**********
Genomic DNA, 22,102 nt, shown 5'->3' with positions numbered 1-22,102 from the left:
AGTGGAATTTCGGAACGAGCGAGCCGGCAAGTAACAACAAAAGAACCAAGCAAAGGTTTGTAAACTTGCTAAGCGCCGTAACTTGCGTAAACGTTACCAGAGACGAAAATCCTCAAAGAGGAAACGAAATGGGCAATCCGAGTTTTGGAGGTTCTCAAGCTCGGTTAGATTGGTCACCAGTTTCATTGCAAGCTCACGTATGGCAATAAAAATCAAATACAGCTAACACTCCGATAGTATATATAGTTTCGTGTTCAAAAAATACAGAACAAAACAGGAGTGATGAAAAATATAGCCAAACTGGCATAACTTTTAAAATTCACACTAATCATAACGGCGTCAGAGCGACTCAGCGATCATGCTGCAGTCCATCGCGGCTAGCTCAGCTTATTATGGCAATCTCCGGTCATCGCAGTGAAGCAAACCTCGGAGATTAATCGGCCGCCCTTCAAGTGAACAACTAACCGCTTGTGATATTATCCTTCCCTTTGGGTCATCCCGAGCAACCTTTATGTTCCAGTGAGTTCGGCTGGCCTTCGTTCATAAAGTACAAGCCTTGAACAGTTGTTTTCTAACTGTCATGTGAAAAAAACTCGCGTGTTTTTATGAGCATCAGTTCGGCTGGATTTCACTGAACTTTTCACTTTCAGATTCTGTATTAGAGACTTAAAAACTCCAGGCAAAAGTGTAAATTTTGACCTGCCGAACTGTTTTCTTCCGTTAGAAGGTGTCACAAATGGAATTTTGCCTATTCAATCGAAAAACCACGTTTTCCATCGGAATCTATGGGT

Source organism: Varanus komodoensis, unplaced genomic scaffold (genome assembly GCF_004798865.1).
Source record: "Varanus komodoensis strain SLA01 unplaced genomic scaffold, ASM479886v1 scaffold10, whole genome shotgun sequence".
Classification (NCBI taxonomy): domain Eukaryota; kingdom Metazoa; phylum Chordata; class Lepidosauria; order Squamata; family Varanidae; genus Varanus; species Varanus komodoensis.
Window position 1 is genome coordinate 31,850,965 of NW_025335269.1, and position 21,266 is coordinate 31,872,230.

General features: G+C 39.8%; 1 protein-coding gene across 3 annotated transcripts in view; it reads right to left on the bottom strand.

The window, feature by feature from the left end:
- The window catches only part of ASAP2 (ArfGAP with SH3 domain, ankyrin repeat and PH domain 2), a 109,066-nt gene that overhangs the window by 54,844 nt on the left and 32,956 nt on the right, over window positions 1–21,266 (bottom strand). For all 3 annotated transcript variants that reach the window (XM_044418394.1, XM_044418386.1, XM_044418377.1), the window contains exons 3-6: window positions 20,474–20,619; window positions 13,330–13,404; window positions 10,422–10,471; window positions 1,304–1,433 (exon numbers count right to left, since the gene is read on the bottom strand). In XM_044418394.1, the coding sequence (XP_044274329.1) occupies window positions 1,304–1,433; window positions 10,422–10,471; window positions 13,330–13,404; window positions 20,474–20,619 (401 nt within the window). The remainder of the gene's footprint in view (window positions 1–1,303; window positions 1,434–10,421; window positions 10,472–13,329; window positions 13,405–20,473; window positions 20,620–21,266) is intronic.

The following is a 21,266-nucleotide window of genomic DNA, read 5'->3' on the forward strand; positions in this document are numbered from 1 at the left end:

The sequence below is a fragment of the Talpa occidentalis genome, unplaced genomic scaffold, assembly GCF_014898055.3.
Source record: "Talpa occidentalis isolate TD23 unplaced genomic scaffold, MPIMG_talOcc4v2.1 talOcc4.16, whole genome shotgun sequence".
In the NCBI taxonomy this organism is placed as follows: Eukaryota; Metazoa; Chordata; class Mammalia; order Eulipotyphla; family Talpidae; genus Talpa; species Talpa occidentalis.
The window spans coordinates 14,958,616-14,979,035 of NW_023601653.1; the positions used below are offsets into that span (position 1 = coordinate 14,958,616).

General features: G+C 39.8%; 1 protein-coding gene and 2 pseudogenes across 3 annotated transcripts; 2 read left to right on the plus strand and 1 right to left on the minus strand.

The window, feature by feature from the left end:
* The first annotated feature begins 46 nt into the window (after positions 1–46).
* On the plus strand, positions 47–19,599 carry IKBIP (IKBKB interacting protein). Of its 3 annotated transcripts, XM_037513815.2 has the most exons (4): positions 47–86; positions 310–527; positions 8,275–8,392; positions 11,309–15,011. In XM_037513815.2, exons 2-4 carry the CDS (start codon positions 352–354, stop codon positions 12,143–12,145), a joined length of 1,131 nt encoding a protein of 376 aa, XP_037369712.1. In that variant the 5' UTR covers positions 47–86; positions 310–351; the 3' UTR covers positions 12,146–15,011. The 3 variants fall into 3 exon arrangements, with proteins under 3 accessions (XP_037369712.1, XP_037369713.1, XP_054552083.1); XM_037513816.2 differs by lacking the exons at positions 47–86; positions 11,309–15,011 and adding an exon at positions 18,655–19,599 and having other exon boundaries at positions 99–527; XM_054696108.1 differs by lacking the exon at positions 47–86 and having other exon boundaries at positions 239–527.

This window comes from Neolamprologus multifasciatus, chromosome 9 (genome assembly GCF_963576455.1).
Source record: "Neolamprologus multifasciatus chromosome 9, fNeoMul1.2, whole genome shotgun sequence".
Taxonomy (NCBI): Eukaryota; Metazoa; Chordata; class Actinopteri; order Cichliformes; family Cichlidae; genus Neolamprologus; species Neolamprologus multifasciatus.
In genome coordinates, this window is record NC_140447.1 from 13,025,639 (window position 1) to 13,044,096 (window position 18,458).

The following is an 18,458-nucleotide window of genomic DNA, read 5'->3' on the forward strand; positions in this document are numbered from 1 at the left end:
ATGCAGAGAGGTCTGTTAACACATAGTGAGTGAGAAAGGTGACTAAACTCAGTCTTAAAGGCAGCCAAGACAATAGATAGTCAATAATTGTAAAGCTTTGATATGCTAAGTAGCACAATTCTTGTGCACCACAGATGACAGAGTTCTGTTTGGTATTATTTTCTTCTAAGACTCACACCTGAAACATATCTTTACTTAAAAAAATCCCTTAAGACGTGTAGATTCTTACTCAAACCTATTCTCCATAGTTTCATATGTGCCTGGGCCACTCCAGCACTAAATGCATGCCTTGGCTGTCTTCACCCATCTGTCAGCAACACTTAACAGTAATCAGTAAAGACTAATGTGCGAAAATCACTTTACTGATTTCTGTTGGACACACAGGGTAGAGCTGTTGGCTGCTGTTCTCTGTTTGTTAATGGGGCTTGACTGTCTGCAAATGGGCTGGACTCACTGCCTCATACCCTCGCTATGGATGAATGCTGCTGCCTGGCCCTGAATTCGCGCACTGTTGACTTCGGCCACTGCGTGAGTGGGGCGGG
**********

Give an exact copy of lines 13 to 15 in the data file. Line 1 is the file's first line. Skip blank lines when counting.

In the NCBI taxonomy this organism is placed as follows: Eukaryota; Metazoa; Chordata; class Mammalia; order Eulipotyphla; family Talpidae; genus Talpa; species Talpa occidentalis.
The window spans coordinates 14,958,616-14,979,035 of NW_023601653.1; the positions used below are offsets into that span (position 1 = coordinate 14,958,616).

General features: G+C 39.8%; 1 protein-coding gene and 2 pseudogenes across 3 annotated transcripts; 2 read left to right on the plus strand and 1 right to left on the minus strand.